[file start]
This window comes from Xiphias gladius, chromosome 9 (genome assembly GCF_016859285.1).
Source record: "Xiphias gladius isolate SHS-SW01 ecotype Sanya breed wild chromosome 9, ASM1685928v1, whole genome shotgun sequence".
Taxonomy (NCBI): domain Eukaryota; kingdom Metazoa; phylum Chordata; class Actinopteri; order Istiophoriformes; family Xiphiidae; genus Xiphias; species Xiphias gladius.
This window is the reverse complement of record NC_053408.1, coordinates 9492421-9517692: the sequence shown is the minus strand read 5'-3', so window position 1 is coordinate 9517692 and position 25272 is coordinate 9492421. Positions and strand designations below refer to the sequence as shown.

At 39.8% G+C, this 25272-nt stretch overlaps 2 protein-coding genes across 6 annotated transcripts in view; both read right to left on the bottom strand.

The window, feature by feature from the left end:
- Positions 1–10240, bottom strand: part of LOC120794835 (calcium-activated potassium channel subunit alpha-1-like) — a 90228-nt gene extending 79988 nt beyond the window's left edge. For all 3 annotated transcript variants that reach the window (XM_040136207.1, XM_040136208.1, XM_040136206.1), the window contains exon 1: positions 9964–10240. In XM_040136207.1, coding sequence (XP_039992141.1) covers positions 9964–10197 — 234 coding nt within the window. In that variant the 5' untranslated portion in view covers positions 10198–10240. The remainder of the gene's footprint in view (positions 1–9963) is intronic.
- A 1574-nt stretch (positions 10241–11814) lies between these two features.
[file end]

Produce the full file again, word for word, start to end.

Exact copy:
This window comes from Xiphias gladius, chromosome 9 (genome assembly GCF_016859285.1).
Source record: "Xiphias gladius isolate SHS-SW01 ecotype Sanya breed wild chromosome 9, ASM1685928v1, whole genome shotgun sequence".
Taxonomy (NCBI): domain Eukaryota; kingdom Metazoa; phylum Chordata; class Actinopteri; order Istiophoriformes; family Xiphiidae; genus Xiphias; species Xiphias gladius.
This window is the reverse complement of record NC_053408.1, coordinates 9492421-9517692: the sequence shown is the minus strand read 5'-3', so window position 1 is coordinate 9517692 and position 25272 is coordinate 9492421. Positions and strand designations below refer to the sequence as shown.

At 39.8% G+C, this 25272-nt stretch overlaps 2 protein-coding genes across 6 annotated transcripts in view; both read right to left on the bottom strand.

The window, feature by feature from the left end:
- Positions 1–10240, bottom strand: part of LOC120794835 (calcium-activated potassium channel subunit alpha-1-like) — a 90228-nt gene extending 79988 nt beyond the window's left edge. For all 3 annotated transcript variants that reach the window (XM_040136207.1, XM_040136208.1, XM_040136206.1), the window contains exon 1: positions 9964–10240. In XM_040136207.1, coding sequence (XP_039992141.1) covers positions 9964–10197 — 234 coding nt within the window. In that variant the 5' untranslated portion in view covers positions 10198–10240. The remainder of the gene's footprint in view (positions 1–9963) is intronic.
- A 1574-nt stretch (positions 10241–11814) lies between these two features.